It's official - first doses of the Moderna COVID-19 vaccine have been given to select people in Creighton, Denare Beach and Pelican Narrows.
The vaccines arrived in the communities with little fanfare late last week and were available at first for Saskatchewan residents over age 80 who were able to travel for the immunization. Provincial health officials confirmed earlier this week that vaccines had been shipped into the far north east health zone of Saskatchewan, but did not say where they had been made available.
Through discussions with people in the region who received the shot and others tasked with organizing vaccination efforts, The Reminder can confirm people in Creighton, Denare Beach and Pelican Narrows have received first doses of the Moderna vaccine. Other communities in the far north east 2 health zone may have received and began administering vaccines, but accounts have not yet been independently verified.
Vaccinations in the Creighton/Denare Beach area have taken place at the Creighton Provincial Building health office and have been by appointment only. Vaccinations are now available only to Saskatchewan residents over the age of 75, with the minimum age dropping from 80 Jan. 13.
The Reminder was able to reach two people who are among the first to receive the shot in the area, both residents of Denare Beach over the age of 80 years old.
"I was really pleased to get it because I'm an 81-year-old diabetic - kind of high risk," said Karen Enns, one of the first local recipients of the vaccine.
"I was really pleased to get it this soon. I wasn't expecting to get it this soon. I figured we wouldn't get the Pfizer vaccine up here because it's too ticklish to travel and we don't have the facilities, but they brought the Moderna one in here."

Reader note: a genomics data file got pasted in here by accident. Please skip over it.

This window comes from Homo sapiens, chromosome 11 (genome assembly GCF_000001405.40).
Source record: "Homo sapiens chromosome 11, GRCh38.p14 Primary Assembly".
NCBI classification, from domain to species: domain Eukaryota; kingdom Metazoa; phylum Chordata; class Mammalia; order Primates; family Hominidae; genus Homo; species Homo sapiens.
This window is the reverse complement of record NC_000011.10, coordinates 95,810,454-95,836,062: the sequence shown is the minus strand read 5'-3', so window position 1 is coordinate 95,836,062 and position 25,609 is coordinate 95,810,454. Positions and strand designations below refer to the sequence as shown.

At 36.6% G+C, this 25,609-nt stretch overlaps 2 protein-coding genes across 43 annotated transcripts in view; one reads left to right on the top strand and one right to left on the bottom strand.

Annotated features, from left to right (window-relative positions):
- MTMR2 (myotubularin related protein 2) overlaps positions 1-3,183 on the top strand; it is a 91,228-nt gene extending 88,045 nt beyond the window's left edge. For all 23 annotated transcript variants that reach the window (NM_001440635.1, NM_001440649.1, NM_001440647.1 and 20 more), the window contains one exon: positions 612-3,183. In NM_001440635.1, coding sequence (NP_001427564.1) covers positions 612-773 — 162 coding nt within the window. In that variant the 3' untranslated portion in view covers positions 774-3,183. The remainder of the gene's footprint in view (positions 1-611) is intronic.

Enns was notified Jan. 9 that the vaccine would be available in Creighton and she was eligible to receive it.
"They called me out of the blue and said, 'If you'd like a shot, come down. This was a Saturday afternoon, not even in regular office hours. I was there with bells on," Enns said.
A second recipient shared a similar story - while they did not want to be named, they said they were caught off-guard by the phone call.
"We had no idea that it was here," said the second recipient.
In Pelican Narrows, select doses were made available for health staff and for people age 70 and over from Jan. 11-15. Some appointments were made available for people over age 50.
"Once the vaccine is gone, we don't know when there will be another opportunity," reads a Jan. 11 community notice for Pelican Narrows from Peter Ballantyne Cree Nation (PBCN) Health Services, who are responsible for administering doses in PBCN communities including Pelican Narrows. Appointments made for Jan. 14 needed to be rebooked after freezing rain coated roads in the region, making travel potentially unsafe.